Fear of a Black Homeland: The Strange Tale of the FBI’s Fictional “Black Identity Extremism” Movement. The headline makes this sound more surreal and innocuous than it is. The FBI is labeling black and brown people who are fed up with police brutality and racism as “extremists” and domestic terrorists.

Big Tech is Spying on Us: a collection of articles to freak you out and convince your doubting friends. The headline cannot be understated: I found this collection very unsettling, so make sure you’re in a good place emotionally before you click.

FEMA data leak exposes personal information of 23 million disaster survivors: “The Office for the Inspector General for the DHS issued a report [March 22, 2019] that detailed how FEMA did not appropriately safeguard the personal information of 2.3 million survivors of hurricanes Harvey, Irma, and Maria and the California wildfires in 2017.”

Over-the-Air TV: You probably have cable TV, or you watch all your TV online. But if you’re like me and occasionally (or frequently) turn on a TV to watch over-the-air (free) channels, you might be as disappointed as I am. Gone are the days of distant and snowy stations where you can still watch old Doctor Who broadcast from over 100 miles away, even if it’s fuzzy. Here are the days of glitchy, pixelated, laggy, and downright unwatchable stations based just a few miles down the road. This site talks about the technical side of why digital TV sucks.

Link Blog: March 22, 2019

If it’s not absurd, it’s depressing… but this week, it’s probably both.

Privacy is becoming a luxury: what data leaks are like for the poor. Poorer people are less likely to have the time or money to fight back against data leaks, like the one from the Seattle Housing Authority last month, potentially making them bigger targets, since attackers know they’re more likely to get away with it.

Floriday’s war on drugs made chocolate and cheese illegal. This is what happens when policy is decided by people who know nothing about science.

The Government Is Using the Most Vulnerable People to Test Facial Recognition Software: NIST’s “Facial Recognition Verification Testing program depends on images of children who have been exploited for child pornography; U.S. visa applicants, especially those from Mexico; and people who have been arrested and are now deceased. Additional images are drawn from the Department of Homeland Security documentation of travelers boarding aircraft in the U.S. and individuals booked on suspicion of criminal activity.” Obviously, individuals probably never consented to the use of their likeness for this purpose.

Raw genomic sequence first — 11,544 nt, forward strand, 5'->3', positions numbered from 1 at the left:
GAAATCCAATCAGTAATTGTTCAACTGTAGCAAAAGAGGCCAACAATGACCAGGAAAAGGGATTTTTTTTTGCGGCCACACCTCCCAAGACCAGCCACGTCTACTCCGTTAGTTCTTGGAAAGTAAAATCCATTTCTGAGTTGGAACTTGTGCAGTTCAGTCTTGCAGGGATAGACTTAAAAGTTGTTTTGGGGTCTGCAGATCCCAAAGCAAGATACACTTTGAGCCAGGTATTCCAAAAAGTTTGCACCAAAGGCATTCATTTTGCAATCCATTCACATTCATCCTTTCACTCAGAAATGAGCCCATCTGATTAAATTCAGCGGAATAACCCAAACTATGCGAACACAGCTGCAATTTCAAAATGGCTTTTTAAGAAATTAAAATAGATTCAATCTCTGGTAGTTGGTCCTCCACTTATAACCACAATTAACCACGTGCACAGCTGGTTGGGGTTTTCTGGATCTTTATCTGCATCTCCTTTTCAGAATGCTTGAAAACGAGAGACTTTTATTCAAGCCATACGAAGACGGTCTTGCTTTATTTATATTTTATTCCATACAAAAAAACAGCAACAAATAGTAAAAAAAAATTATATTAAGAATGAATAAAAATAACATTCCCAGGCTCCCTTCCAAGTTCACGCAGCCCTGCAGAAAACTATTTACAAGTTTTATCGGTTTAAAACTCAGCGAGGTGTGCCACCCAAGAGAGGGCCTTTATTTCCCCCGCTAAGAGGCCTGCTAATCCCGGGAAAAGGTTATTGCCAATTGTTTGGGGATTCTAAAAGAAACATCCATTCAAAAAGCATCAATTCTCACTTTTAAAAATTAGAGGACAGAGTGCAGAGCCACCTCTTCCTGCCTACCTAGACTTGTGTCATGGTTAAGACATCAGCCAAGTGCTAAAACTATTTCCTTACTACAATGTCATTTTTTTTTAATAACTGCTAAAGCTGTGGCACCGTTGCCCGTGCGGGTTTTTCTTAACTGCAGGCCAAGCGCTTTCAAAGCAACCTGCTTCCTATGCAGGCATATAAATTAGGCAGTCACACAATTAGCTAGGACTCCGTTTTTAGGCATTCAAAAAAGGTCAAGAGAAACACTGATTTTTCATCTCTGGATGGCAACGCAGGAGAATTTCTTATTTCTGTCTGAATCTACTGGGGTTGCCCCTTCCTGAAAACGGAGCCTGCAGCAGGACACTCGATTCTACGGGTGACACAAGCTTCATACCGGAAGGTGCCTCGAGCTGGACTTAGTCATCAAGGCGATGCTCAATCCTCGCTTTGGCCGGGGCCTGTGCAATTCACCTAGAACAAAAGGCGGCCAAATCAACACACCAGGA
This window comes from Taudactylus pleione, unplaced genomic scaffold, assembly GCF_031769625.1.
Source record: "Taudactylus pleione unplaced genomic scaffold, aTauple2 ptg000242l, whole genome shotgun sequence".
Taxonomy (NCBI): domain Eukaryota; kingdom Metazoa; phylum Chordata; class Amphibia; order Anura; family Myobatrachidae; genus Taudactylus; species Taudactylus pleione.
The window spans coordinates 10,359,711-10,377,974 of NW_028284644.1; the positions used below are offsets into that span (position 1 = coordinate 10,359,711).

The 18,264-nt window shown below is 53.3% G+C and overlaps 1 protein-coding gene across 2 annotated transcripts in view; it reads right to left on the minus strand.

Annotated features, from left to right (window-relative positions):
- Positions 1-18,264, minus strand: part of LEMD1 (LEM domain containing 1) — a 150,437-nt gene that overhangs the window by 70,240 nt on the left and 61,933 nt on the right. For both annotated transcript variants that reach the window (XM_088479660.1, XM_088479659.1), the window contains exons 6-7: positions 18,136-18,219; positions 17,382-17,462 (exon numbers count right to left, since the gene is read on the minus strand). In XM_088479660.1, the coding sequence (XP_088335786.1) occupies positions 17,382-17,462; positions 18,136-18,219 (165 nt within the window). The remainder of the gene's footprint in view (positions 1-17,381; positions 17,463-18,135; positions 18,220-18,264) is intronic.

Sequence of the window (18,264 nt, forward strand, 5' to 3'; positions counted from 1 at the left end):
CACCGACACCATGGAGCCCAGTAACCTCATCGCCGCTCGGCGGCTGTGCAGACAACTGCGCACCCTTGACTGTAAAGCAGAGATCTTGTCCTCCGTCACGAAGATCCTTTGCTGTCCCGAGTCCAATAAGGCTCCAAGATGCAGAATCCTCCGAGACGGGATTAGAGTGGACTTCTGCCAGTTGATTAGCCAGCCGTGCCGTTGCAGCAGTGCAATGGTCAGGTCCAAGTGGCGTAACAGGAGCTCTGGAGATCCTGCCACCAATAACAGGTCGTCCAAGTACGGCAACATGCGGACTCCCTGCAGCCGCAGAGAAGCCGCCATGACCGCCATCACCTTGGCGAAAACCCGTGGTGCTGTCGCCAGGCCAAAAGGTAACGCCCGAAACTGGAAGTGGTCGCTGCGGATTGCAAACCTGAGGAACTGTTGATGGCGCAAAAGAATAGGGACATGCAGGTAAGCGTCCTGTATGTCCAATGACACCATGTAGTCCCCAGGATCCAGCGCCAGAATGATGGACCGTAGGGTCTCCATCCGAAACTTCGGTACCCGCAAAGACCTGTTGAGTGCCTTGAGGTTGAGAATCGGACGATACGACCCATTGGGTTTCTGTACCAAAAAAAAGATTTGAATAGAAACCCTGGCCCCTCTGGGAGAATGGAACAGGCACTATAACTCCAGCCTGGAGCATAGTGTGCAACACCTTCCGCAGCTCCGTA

The Companies Vying to Build the Border Wall Seem Shady as Hell: From 2018, but still relevant. The companies bidding on Trump’s border wall catastrophe have concerning pasts, from claiming to mentor minority-owned businesses (and not really doing it) to actual prison time.

California jury finds Monsanto’s Roundup caused a man’s cancer: this is the second civil suit where the company has been found at fault for not warning people of the risks.

Court Says VA Was Wrong in Denying Vietnam Veterans Benefits: in February, the U.S. Court of Appeals reversed the VA’s decision to deny disability benefits to Navy veterans who were sickened by Agent Orange exposure. The decision could affect 90,000 vets, as well as their children who may also have been sickened or disabled by AO exposure.

For Larger Customers, Eating Out Is Still a Daunting Experience: “For people who identify as large, plus-size or fat, dining out can be a social and physical minefield. Chairs with arms or impossibly small seats leave marks and bruises. Meals are spent in pain, or filled with worry that a flimsy chair might collapse.” A timely article about what it’s like to go out to eat as a larger person, and what’s happening to improve the experience.

MuckRock’s annual FOIA March Madness is here again: and there are stickers!